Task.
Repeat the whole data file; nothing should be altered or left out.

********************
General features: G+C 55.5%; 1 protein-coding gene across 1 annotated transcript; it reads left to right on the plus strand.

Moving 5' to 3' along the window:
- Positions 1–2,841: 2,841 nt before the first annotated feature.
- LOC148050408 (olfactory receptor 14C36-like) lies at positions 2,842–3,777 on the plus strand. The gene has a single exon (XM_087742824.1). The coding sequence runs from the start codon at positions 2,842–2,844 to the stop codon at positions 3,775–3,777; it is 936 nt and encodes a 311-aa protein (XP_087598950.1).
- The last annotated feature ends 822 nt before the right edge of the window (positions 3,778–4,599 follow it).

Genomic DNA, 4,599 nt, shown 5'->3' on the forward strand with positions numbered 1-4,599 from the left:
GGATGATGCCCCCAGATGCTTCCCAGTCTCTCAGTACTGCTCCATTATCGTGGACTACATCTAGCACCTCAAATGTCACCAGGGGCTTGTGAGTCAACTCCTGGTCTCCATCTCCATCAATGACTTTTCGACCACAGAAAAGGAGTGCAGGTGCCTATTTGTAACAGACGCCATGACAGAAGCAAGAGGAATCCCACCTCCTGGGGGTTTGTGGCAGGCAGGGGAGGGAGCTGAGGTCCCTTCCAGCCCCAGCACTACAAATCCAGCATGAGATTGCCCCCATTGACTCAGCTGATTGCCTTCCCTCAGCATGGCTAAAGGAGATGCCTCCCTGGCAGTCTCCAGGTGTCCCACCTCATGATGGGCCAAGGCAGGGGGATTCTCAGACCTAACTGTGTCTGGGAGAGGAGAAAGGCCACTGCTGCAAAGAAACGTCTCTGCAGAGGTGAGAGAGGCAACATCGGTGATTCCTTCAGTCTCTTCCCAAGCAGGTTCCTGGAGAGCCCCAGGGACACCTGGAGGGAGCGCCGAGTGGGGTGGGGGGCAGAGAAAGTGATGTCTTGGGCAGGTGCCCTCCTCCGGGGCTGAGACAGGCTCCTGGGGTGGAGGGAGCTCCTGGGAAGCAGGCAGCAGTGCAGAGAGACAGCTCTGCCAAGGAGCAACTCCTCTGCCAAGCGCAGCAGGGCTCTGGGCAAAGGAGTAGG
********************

General features: G+C 55.5%; 1 protein-coding gene across 1 annotated transcript; it reads left to right on the plus strand.

Moving 5' to 3' along the window:
- Positions 1–2,841: 2,841 nt before the first annotated feature.
- LOC148050408 (olfactory receptor 14C36-like) lies at positions 2,842–3,777 on the plus strand. The gene has a single exon (XM_087742824.1). The coding sequence runs from the start codon at positions 2,842–2,844 to the stop codon at positions 3,775–3,777; it is 936 nt and encodes a 311-aa protein (XP_087598950.1).
- The last annotated feature ends 822 nt before the right edge of the window (positions 3,778–4,599 follow it).

Genomic DNA, 4,599 nt, shown 5'->3' on the forward strand with positions numbered 1-4,599 from the left:
GGATGATGCCCCCAGATGCTTCCCAGTCTCTCAGTACTGCTCCATTATCGTGGACTACATCTAGCACCTCAAATGTCACCAGGGGCTTGTGAGTCAACTCCTGGTCTCCATCTCCATCAATGACTTTTCGACCACAGAAAAGGAGTGCAGGTGCCTATTTGTAACAGACGCCATGACAGAAGCAAGAGGAATCCCACCTCCTGGGGGTTTGTGGCAGGCAGGGGAGGGAGCTGAGGTCCCTTCCAGCCCCAGCACTACAAATCCAGCATGAGATTGCCCCCATTGACTCAGCTGATTGCCTTCCCTCAGCATGGCTAAAGGAGATGCCTCCCTGGCAGTCTCCAGGTGTCCCACCTCATGATGGGCCAAGGCAGGGGGATTCTCAGACCTAACTGTGTCTGGGAGAGGAGAAAGGCCACTGCTGCAAAGAAACGTCTCTGCAGAGGTGAGAGAGGCAACATCGGTGATTCCTTCAGTCTCTTCCCAAGCAGGTTCCTGGAGAGCCCCAGGGACACCTGGAGGGAGCGCCGAGTGGGGTGGGGGGCAGAGAAAGTGATGTCTTGGGCAGGTGCCCTCCTCCGGGGCTGAGACAGGCTCCTGGGGTGGAGGGAGCTCCTGGGAAGCAGGCAGCAGTGCAGAGAGACAGCTCTGCCAAGGAGCAACTCCTCTGCCAAGCGCAGCAGGGCTCTGGGCAAAGGAGTAGG